Wednesday, 4 January 2017

Looking vs. Seeing

2017. A whole new year of beachcombing ahead!

As I sit at my desk facing Gabarus Bay I am watching a nice nor'easter tear away at the beach behind the house. All summer long we have had calm seas and constructive waves. Now we are into the season of wildly destructive wave action. Always a little frightening if you live 30 yards from the north atlantic, but a thrilling time if you are a beachcomber. Pickins have been slim the last few months. Treasures few. We needed a good churn.

Lately my reading and t.v. watching has been decidedly Anglo-centric. Historical London seems to be a theme. I re-read an excellent book about the sewers of London:

 Did someone once say you could tell things about a culture by the things they throw away? If not, I have just made that clever observation. The sheer amount of crap (literally and figuratively) that either flowed or was tossed into the Thames is mind boggling, and a little disgusting. To a beachcomber, hundreds of years of human presence along this river makes the banks of this famous tidal river a dream destination. I must go.

Mudlarking, as it was called, was traditionally done by the poor - either children or the elderly - who scavenged for trinkets to sell. It was nasty work, dragging around through muck and raw sewage and occasionally encountering human and cat and dog carcasses.

Today, mudlarking in London is a hobby, a tourist activity and very carefully regulated. The things people find are amazing. This is an excellent book that has just been released about mudlarking finds.

My little beach has seen only 300 years of "official" continuous occupation (the Mi'kmaq presence would predate this considerably, hence the " " ). Much of what might have been thrown into the ocean has either rusted into oblivion or broken into smithereens by the relentless ocean. Some days I am happy for a single sad sliver of beach glass. One cannot be too goal directed in beachcombing I think. The more one hopes and wants to find something, the less likely it is to appear. A kind of Murphy's law of beachcombing. Still, amazement sometimes happens.

Object lesson. Over the years I'd been collecting these tiny white tubes from a beach that was once the location of a number of fishing wharves and a lobster factory. I hadn't given much thought to what these white tubes were, assuming they were likely part of some kind of electrical wiring system. I don't remember the moment of revelation when I discovered they were actually clay pipe stems at least a century old. And I had dozens of them.

They fascinate me. They are a direct link with people who would have worked, fished and smoked in the very place I now walk and swim. It seems just a little magical that these fragile things would have survived time and tide. But here's the thing. While I've found stems, I've never found a pipe bowl. Never. Likely being more fragile they would break apart quicker. Stems, stems stems....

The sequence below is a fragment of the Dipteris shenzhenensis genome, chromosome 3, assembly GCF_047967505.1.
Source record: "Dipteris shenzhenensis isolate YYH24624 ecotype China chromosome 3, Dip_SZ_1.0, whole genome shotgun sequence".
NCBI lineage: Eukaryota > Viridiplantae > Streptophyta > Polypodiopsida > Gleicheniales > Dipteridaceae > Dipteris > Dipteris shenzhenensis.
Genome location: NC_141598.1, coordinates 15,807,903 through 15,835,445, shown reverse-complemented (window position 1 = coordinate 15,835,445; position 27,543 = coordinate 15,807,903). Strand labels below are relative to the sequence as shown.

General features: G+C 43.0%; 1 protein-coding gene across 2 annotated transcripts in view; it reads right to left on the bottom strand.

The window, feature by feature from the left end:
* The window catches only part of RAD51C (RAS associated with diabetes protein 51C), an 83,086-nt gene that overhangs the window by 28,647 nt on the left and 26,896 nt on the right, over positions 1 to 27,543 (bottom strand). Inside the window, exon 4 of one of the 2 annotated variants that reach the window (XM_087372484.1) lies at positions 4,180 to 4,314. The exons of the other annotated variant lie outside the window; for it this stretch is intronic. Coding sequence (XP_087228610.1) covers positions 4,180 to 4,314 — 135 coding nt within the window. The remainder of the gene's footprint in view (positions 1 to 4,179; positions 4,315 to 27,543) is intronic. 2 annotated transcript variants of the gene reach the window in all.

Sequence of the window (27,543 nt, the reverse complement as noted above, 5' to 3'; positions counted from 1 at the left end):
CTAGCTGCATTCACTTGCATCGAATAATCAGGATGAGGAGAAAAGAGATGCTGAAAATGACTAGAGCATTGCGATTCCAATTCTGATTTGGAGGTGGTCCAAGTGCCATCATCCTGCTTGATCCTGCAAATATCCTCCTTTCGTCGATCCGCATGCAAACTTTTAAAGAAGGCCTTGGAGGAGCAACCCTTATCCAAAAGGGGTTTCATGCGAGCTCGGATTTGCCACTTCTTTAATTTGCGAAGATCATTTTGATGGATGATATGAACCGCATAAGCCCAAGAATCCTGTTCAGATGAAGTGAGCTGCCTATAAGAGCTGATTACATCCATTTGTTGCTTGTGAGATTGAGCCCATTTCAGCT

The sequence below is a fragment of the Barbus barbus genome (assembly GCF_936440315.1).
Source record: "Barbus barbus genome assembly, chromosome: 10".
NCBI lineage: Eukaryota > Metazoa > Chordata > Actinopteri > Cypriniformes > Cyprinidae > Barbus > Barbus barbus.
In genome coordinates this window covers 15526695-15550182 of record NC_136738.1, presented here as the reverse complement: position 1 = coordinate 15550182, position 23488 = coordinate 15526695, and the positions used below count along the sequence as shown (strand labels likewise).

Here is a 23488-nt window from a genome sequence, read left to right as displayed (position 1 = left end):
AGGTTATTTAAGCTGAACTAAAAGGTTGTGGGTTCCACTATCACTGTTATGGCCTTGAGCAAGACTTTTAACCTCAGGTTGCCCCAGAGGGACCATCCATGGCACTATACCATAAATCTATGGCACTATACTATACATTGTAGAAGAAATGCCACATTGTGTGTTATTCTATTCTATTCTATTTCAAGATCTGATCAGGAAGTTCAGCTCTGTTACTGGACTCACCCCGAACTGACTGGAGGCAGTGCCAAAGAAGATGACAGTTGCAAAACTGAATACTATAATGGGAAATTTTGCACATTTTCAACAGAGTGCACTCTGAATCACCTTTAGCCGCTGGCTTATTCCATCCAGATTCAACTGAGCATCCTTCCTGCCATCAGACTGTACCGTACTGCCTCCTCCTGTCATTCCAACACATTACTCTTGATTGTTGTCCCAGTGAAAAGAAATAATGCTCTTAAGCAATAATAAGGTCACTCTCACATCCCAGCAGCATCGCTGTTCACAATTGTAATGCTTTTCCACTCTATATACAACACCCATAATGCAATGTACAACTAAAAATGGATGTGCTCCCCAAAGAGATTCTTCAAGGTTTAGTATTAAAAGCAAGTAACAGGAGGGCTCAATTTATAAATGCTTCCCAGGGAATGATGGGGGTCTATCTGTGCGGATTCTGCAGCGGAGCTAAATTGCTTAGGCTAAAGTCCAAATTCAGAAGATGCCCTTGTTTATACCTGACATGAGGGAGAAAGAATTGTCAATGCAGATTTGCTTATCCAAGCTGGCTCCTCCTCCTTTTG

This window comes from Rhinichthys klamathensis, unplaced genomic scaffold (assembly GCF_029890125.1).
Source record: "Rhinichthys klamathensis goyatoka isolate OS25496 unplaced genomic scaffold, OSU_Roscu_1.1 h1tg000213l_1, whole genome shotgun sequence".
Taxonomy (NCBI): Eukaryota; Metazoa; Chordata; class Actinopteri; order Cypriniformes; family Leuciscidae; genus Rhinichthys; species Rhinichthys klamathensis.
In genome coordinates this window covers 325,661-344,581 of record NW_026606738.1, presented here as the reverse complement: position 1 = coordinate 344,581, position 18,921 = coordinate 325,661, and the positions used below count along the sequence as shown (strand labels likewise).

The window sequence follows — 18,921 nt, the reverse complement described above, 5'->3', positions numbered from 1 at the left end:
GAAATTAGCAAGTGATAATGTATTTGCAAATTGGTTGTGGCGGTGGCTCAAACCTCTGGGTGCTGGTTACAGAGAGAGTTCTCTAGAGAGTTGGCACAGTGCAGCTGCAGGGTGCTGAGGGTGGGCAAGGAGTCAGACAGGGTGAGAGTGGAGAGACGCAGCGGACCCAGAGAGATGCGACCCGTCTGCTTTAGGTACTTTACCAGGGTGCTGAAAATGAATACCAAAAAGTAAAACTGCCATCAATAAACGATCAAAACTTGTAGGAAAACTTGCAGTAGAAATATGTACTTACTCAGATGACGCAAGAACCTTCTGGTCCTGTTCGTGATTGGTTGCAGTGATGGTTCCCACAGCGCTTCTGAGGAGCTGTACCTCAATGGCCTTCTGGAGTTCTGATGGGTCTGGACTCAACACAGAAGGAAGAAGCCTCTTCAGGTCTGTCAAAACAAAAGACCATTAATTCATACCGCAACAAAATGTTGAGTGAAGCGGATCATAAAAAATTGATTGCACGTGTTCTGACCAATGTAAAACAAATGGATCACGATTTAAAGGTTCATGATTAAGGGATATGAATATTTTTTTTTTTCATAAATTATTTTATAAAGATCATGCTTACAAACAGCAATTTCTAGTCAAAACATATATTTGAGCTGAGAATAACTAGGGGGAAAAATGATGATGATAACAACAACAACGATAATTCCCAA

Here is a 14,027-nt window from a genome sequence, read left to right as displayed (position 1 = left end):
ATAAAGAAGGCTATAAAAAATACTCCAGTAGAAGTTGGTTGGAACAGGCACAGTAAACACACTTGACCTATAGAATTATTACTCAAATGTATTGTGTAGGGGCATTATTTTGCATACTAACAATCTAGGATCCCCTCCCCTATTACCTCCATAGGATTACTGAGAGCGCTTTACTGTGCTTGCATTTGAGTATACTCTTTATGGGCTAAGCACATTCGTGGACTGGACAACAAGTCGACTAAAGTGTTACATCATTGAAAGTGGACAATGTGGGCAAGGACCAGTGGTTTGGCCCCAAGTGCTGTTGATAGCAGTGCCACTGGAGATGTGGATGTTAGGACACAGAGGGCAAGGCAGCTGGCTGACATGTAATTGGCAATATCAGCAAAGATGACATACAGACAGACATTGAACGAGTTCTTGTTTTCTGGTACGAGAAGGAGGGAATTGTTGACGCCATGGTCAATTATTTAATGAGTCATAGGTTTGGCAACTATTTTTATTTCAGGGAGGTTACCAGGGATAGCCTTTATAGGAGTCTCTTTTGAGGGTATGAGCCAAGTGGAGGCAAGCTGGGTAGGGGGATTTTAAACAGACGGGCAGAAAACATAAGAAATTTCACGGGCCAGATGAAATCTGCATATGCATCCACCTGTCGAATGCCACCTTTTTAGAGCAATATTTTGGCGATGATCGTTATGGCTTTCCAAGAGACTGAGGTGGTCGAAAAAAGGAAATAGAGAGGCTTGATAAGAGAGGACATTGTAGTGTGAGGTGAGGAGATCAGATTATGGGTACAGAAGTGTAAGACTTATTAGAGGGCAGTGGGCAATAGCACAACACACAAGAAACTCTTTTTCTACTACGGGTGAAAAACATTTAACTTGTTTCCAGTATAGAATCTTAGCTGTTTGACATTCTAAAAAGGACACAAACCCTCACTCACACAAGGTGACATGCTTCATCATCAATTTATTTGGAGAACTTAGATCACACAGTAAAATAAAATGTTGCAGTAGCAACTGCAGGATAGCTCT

Some of my collection of pipe stems on a seal clavicle

 And then.

This morning I was walking by the cabinet that is littered with my daily haul of beach stuff and was rooting around for shells when I came upon this:

about an inch high and .75 wide

I don't remember where and when I picked it up but on closer inspection I thought it looked unlike all the pottery shards I've found. More archaic. A little bit of research confirmed that, YES, it is a fragment of a pipe bowl! Take a look:

Mine looks like # 21


 Have the caps and fancy font convinced you? Well, it was exciting enough to revive my moribund blog in order to share this with you. Coincidentally, this discovery dovetails with my resolution this year to be just a little bit more mindful in my travels in this beachy world I inhabit.

2017. Look closer. Take more time. Ask more questions.
Find more answers. Share.

Stay tuned for a year of finding and sharing, my friends.


  1. Wonderful post!!! I too have found pipe stems and only one fragment of a bowl but NOTHING like the fancy one you luckily found. Glad you're back posting, LPHS! You posts are always interesting and beautifully written!

  2. Gabarus Seashore Menagerie4 January 2017 at 19:44

    So thankful that I came across your blog, enjoyed it tremendously. As you know, I love "Mudlarking" also and have found some interesting things. Love these storms that turn over the next treasure in our bay. Keep posting your blog, can hardly wait for the next one.

  3. Hi! This is Kara from down the road! Was thinking about you guys and thought I'd wrassle up your blog. I can't believe you found clay pipes here! That is so cool. I spent a few weeks in the south of England forever ago and there were so many clay pipes the little museums along the coast gave them away as souvenirs. I was like.. but this is better than gold why are you just giving them away! I haven't had much luck with the beachcombing either. We found a tooth I think must be from a whale. A shark egg sac nice and dry. And that's about it. Always on the lookout though. I love your blog and your writing! How is the big project coming along? We will have our truck next month you guys should come by for lunch. Xx--kara

  4. PS the museums had practically no pipe bowls so you found something super rare!